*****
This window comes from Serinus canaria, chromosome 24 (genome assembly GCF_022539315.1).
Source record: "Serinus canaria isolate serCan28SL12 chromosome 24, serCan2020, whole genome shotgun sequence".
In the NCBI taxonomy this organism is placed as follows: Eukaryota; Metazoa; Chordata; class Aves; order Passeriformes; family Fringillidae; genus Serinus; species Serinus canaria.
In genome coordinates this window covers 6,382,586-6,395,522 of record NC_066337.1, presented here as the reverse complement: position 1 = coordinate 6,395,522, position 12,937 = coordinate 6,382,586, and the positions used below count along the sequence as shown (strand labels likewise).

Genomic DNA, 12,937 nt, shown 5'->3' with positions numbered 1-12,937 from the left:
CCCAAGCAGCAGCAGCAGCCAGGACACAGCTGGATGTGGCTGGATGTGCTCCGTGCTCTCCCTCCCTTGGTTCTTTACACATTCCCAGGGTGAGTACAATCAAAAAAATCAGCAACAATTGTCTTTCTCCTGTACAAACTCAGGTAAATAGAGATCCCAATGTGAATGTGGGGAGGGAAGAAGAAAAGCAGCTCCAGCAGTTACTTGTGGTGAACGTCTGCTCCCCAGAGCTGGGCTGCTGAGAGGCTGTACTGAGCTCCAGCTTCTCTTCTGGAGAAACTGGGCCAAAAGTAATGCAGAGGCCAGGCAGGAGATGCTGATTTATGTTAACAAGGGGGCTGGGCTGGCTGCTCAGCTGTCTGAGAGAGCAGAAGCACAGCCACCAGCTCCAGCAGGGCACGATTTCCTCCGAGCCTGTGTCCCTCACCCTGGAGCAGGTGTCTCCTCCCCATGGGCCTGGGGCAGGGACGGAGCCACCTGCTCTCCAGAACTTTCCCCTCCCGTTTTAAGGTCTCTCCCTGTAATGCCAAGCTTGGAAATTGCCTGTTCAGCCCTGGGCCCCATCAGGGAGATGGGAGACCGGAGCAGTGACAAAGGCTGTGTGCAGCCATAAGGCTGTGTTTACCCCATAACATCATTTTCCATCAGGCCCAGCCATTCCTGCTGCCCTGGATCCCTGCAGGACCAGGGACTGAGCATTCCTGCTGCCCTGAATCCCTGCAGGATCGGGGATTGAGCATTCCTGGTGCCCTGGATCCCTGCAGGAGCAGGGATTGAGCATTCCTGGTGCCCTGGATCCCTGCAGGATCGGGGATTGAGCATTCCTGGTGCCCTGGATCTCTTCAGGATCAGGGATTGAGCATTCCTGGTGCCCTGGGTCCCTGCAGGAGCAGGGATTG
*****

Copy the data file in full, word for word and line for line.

This window comes from Serinus canaria, chromosome 24 (genome assembly GCF_022539315.1).
Source record: "Serinus canaria isolate serCan28SL12 chromosome 24, serCan2020, whole genome shotgun sequence".
In the NCBI taxonomy this organism is placed as follows: Eukaryota; Metazoa; Chordata; class Aves; order Passeriformes; family Fringillidae; genus Serinus; species Serinus canaria.
In genome coordinates this window covers 6,382,586-6,395,522 of record NC_066337.1, presented here as the reverse complement: position 1 = coordinate 6,395,522, position 12,937 = coordinate 6,382,586, and the positions used below count along the sequence as shown (strand labels likewise).

Genomic DNA, 12,937 nt, shown 5'->3' with positions numbered 1-12,937 from the left:
CCCAAGCAGCAGCAGCAGCCAGGACACAGCTGGATGTGGCTGGATGTGCTCCGTGCTCTCCCTCCCTTGGTTCTTTACACATTCCCAGGGTGAGTACAATCAAAAAAATCAGCAACAATTGTCTTTCTCCTGTACAAACTCAGGTAAATAGAGATCCCAATGTGAATGTGGGGAGGGAAGAAGAAAAGCAGCTCCAGCAGTTACTTGTGGTGAACGTCTGCTCCCCAGAGCTGGGCTGCTGAGAGGCTGTACTGAGCTCCAGCTTCTCTTCTGGAGAAACTGGGCCAAAAGTAATGCAGAGGCCAGGCAGGAGATGCTGATTTATGTTAACAAGGGGGCTGGGCTGGCTGCTCAGCTGTCTGAGAGAGCAGAAGCACAGCCACCAGCTCCAGCAGGGCACGATTTCCTCCGAGCCTGTGTCCCTCACCCTGGAGCAGGTGTCTCCTCCCCATGGGCCTGGGGCAGGGACGGAGCCACCTGCTCTCCAGAACTTTCCCCTCCCGTTTTAAGGTCTCTCCCTGTAATGCCAAGCTTGGAAATTGCCTGTTCAGCCCTGGGCCCCATCAGGGAGATGGGAGACCGGAGCAGTGACAAAGGCTGTGTGCAGCCATAAGGCTGTGTTTACCCCATAACATCATTTTCCATCAGGCCCAGCCATTCCTGCTGCCCTGGATCCCTGCAGGACCAGGGACTGAGCATTCCTGCTGCCCTGAATCCCTGCAGGATCGGGGATTGAGCATTCCTGGTGCCCTGGATCCCTGCAGGAGCAGGGATTGAGCATTCCTGGTGCCCTGGATCCCTGCAGGATCGGGGATTGAGCATTCCTGGTGCCCTGGATCTCTTCAGGATCAGGGATTGAGCATTCCTGGTGCCCTGGGTCCCTGCAGGAGCAGGGATTG